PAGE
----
Yet if you read their blogs (you can see them on the side of this page), meet them in person, talk with them, and get to know their hearts, you see people may be tolerating the circumstances that are not always the best because they have an intense love for Jesus and the work that he is doing in their hearts and lives and the lives of the South Sudanese people. Do I have that?  Do I really have the ability to do this?

Simply put - no.

Not in and of myself.  If left on my own I will love ME most and all the time.  My needs will be met despite what happens to others; my comforts will be more important than anyone else's; I will take the easiest way for me.  That is not just talking about the heat, bugs, and dust - but in those interpersonal relationships also.  I will forge my way into my own world and ignore those around me so I don't have to face the pain, discomfort, and ugliness that comes from living daily in this broken, yucky world.

So what to do?  On our recent prayer letter I quoted from Rose Marie Miller, "Here, then is my theme:  the only hope of liberation for a helpless, resisting caterpillar in a ring of fire is deliverance from above.  Someone must reach down into the ring and take us out.  This rescue is what brings us from the orphan state into that of son or daughter.  This is not mere supporting grace, but a transforming grace."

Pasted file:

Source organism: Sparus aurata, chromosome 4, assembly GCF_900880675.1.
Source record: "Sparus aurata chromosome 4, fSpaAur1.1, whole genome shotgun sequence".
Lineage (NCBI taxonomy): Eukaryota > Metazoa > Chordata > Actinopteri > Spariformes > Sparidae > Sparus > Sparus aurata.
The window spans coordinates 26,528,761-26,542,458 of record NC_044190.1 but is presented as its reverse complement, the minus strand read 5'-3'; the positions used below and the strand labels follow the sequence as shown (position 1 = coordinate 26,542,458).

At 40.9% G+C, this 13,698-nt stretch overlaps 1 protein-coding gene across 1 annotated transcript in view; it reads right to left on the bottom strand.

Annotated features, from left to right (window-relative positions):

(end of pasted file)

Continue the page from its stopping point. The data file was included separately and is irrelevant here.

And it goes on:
As I think about the things that we will face on the field - those practical, daily obstacles - I simply hold my hands up and ask my God to pull me out.  Pull me out of the fire of fear, insecurity, uncertainty, hopelessness, and worry.  And as he is lifting me out, I ask for him to give me his love, peace, compassion, passion, strength, and boldness.  Yes, there will be days when I am overwhelmed and tired and ready to pack it in (there are now, even in the comforts of this clean, air conditioned, comfortable home!) But He is in control of my life, my heart, my very self.  He loves me with an unconditional, unfathomable love - and I will rest in his arms.

So pray for us as we continue to prepare to go - for His joy and patience.  Pray that we specifically start to really know how much he loves us so we can have that overflow from us into whomever we are around.  And pray for our team that is already there and making their way there even as we speak. Thanks!  


  1. Yes, you are insane. Heather, your honesty is not sane. How can anyone put their fears and weakness on display as you have and be considered sane? To be so "opened up" and true is evidence of the huge working of the Holy Spirit in you. It is a holy paradox, this life we live "in Christ." Rising above the circumstances of life in this world cannot be done without the brutally honest admission of our humanity. You inspire me and your faith gives me hope. Sanity is over-rated.
    Love you and yours and ours (C&L) forever, Vickie